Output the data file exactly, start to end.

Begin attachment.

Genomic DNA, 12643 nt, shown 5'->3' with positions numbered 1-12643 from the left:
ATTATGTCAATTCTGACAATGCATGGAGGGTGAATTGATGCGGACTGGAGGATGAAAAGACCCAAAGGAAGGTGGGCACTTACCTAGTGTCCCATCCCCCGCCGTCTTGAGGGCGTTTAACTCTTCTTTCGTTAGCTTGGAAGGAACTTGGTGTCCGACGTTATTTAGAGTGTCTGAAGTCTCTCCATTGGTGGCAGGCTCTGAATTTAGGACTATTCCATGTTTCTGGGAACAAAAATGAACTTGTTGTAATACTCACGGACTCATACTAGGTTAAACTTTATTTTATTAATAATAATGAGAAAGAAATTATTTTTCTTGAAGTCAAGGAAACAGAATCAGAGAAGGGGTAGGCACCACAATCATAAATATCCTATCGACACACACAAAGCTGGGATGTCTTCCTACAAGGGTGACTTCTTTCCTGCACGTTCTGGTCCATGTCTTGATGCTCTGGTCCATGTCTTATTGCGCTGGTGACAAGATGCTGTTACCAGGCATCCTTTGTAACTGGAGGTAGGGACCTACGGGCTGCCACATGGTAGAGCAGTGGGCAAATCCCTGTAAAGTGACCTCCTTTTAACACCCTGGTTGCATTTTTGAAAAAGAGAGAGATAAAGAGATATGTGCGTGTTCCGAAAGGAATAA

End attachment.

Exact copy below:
Genomic DNA, 12643 nt, shown 5'->3' with positions numbered 1-12643 from the left:
ATTATGTCAATTCTGACAATGCATGGAGGGTGAATTGATGCGGACTGGAGGATGAAAAGACCCAAAGGAAGGTGGGCACTTACCTAGTGTCCCATCCCCCGCCGTCTTGAGGGCGTTTAACTCTTCTTTCGTTAGCTTGGAAGGAACTTGGTGTCCGACGTTATTTAGAGTGTCTGAAGTCTCTCCATTGGTGGCAGGCTCTGAATTTAGGACTATTCCATGTTTCTGGGAACAAAAATGAACTTGTTGTAATACTCACGGACTCATACTAGGTTAAACTTTATTTTATTAATAATAATGAGAAAGAAATTATTTTTCTTGAAGTCAAGGAAACAGAATCAGAGAAGGGGTAGGCACCACAATCATAAATATCCTATCGACACACACAAAGCTGGGATGTCTTCCTACAAGGGTGACTTCTTTCCTGCACGTTCTGGTCCATGTCTTGATGCTCTGGTCCATGTCTTATTGCGCTGGTGACAAGATGCTGTTACCAGGCATCCTTTGTAACTGGAGGTAGGGACCTACGGGCTGCCACATGGTAGAGCAGTGGGCAAATCCCTGTAAAGTGACCTCCTTTTAACACCCTGGTTGCATTTTTGAAAAAGAGAGAGATAAAGAGATATGTGCGTGTTCCGAAAGGAATAA